Thursday, March 28, 2013

The Red Box

Opened my FB page this evening to find bright red boxes with red lines staring out at me.

Since I hadn't yet checked the news, I didn't realize that today, evidently, the American Supreme Court is hearing arguments about the legality of delegitimizing same-sex marriages (does that make sense?) and people are using the red box symbol to show their support for same-sex marriages.

I have many thoughts about the issue, not the least of which is the absurdity of trying to adapt a Constitution that was written in the 18th century to present-day life. This isn't a God-given document that we're discussing here -- whether you agree with same-sex relationships/marriages or not, the fact of the matter is that the Founding Fathers couldn't have imagined the types of issues that are being faced in the 21st century, so why try to adapt the Constitution, which dealt with 18th century matters, to today's life? (I have a similar thought about the gun-control issue -- America's Constitution anticipated assault rifles?, but that's neither here nor there).

Anyway, the same-sex marriage issue is a big topic, and it's not going to go away any time soon.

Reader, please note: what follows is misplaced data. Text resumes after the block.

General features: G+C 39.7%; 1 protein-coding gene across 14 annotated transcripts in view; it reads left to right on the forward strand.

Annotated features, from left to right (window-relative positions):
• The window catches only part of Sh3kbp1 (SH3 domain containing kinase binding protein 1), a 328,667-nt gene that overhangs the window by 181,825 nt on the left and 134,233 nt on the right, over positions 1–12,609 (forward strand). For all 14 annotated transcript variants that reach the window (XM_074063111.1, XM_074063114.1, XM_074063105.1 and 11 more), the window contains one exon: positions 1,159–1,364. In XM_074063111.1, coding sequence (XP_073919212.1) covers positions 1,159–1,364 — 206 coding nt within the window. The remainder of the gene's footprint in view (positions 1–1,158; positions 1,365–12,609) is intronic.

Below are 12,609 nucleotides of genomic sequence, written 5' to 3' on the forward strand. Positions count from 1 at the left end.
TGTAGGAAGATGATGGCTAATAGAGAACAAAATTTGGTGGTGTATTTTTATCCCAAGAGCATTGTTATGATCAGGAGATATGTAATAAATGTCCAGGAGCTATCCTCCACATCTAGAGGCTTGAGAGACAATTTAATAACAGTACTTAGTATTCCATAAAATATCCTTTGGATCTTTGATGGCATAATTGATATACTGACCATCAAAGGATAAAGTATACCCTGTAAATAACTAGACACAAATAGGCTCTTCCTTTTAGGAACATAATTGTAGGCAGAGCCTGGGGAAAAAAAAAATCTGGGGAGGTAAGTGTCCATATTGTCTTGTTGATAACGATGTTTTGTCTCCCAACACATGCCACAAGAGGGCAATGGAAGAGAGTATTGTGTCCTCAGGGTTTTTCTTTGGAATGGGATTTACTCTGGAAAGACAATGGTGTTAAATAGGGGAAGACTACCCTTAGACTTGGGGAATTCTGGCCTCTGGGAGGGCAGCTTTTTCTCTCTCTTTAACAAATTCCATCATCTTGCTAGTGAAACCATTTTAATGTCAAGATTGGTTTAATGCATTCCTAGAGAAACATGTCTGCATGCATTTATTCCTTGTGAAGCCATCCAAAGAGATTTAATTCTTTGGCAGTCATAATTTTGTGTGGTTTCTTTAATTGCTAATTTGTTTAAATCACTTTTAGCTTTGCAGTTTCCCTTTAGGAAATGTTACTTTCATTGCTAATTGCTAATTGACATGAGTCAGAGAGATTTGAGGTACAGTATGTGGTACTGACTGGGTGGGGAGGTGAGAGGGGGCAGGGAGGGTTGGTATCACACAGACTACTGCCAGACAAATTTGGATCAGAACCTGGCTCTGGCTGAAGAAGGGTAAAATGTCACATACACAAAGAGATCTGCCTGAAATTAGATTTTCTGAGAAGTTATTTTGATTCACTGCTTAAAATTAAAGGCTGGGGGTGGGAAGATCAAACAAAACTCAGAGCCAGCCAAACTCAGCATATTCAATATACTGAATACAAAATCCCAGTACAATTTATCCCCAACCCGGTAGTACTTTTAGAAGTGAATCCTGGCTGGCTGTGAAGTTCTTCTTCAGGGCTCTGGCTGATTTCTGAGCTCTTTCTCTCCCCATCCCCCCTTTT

What bothers me is that both sides seem to think that it's a clear-cut issue. The "rights" of gay people to marry as opposed to the "obligation" of society to maintain tradition.

Do any 2 people have the right to marry? Siblings? Other incestuous pairings? The Immigration authorities crack down on "marriages of convenience" which are undertaken when someone wants to obtain a Green Card. Should that be allowed? Who gets to decide which marriages are legal and which aren't?

Being a wishy-washy person anyway, I tend to see both sides of this issue. People should have the right to have any type of relationship that they want, as long as it's not harmful. But marriage? Not so sure.

Maybe it's time for America (we won't talk about Israel here, because it's even more complicated in Israel) to completely separate the concept of "marriage" as a religious institution and the concept of Civil Union as a state institution. Since the Constitution spells out "separation of Church and State" anyway, this could meet the expectations of the people who want to satisfy the Constitution while dealing with the realities of the 21st Century.

My suggestion:
Religious authorities of each religion could make up their own minds about how their particular religion regards gay marriages and then couples could affiliate with the religion that meets their needs.

Civil Unions would be available to all, along with the civil rights and responsibilities associated with the union. 

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